May 3, 2016 at 9:56 pm
The Irony is that by strictly adhering to biblical doctrine and submitting oneself to church authority and instruction the committed christian is subjecting themselves to dimminished free will.
May 4, 2016 at 12:26 am
How does submission to church authority diminish free will?
May 4, 2016 at 2:10 am
Hard determinism does not imply that people cannot change. It only implies that if a person changes, then that change occurred necessarily as an effect in a long chain of antecedent causes. They hold that individuals are never the ultimate causes of the changes that occur within them.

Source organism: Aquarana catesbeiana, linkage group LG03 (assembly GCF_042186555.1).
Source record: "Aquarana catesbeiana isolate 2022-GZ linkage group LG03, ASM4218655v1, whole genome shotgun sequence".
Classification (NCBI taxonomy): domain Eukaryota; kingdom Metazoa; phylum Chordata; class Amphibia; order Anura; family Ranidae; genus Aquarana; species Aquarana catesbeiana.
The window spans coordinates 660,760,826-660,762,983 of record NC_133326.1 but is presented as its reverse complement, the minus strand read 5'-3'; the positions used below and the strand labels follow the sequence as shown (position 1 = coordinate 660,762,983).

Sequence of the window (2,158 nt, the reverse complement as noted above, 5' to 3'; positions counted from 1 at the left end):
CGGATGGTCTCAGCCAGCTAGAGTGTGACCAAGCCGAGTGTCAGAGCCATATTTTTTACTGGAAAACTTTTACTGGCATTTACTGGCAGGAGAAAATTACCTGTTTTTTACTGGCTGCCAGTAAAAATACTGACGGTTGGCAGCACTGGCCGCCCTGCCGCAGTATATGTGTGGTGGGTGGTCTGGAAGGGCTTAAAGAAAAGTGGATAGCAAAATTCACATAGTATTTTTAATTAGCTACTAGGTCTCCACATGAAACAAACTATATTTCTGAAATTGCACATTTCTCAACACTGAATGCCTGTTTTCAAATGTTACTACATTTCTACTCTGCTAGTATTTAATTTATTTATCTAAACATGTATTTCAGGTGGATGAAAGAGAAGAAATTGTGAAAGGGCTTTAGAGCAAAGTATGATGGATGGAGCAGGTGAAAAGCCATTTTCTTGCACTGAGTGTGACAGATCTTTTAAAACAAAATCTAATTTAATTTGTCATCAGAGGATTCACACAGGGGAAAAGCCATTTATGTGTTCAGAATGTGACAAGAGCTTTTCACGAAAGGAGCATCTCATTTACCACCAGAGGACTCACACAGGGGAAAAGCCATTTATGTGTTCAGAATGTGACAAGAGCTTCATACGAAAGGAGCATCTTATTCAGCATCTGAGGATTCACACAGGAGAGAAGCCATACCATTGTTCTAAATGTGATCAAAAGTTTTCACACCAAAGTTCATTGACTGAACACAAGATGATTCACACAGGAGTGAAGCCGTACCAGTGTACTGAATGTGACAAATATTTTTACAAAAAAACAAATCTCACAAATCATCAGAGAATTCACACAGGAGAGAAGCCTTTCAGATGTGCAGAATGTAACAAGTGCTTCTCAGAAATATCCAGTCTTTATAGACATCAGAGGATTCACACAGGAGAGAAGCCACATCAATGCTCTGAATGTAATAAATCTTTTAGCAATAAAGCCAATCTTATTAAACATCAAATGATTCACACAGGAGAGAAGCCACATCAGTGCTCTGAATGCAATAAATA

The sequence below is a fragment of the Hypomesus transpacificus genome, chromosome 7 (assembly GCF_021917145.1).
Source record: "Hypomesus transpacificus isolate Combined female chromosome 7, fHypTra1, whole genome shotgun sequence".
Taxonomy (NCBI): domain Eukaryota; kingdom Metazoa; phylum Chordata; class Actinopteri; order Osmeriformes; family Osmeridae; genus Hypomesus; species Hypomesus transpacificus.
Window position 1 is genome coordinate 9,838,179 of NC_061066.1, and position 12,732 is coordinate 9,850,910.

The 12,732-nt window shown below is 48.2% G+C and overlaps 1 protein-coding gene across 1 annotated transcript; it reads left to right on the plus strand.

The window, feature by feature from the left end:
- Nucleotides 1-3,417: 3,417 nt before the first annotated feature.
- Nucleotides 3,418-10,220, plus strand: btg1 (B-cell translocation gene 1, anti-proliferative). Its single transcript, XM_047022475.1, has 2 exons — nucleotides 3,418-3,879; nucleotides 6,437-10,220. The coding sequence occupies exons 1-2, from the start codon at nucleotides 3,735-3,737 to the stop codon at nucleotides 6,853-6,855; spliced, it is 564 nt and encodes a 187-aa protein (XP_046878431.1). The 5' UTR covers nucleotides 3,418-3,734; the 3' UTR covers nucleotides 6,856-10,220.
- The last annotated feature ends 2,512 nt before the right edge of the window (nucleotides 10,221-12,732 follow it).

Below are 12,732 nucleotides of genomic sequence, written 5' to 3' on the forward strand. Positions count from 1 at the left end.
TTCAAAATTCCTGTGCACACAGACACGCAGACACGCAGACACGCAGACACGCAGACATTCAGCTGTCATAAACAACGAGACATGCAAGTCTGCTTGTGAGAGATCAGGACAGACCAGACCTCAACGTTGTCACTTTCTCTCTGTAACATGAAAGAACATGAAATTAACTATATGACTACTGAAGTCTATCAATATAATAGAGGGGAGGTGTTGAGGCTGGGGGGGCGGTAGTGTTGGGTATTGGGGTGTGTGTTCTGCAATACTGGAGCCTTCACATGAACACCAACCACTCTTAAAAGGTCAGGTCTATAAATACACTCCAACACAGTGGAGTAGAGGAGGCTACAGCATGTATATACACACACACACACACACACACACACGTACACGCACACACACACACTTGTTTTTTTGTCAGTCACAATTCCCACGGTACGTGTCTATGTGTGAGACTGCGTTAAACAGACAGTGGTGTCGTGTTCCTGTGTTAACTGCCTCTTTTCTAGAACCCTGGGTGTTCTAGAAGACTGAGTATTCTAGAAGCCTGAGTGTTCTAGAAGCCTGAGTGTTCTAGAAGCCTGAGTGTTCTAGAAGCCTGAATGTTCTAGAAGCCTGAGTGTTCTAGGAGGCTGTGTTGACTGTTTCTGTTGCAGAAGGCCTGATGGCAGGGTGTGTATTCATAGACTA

If the author had changed his mind after hearing his atheistic interlocutor’s argument, then, on hard determinism, it was always the case that the author was going to change his mind at that point. Since he did not, it was in reality always the case that he was not going to change his mind.
The hard determinist would be consistent in saying that reward, punishment, and rehabilitation (and praise and blame in general) are intended to bring about certain desirable effects within individuals or society at large, but only as a form of conditioning. On hard determinism, it is simply not the case that we engage in these things to make people freely realize the evils or goods of their ways.
May 4, 2016 at 12:05 pm
Reblogged this on invernest and commented:
sounds rational and reasonable
May 4, 2016 at 4:43 pm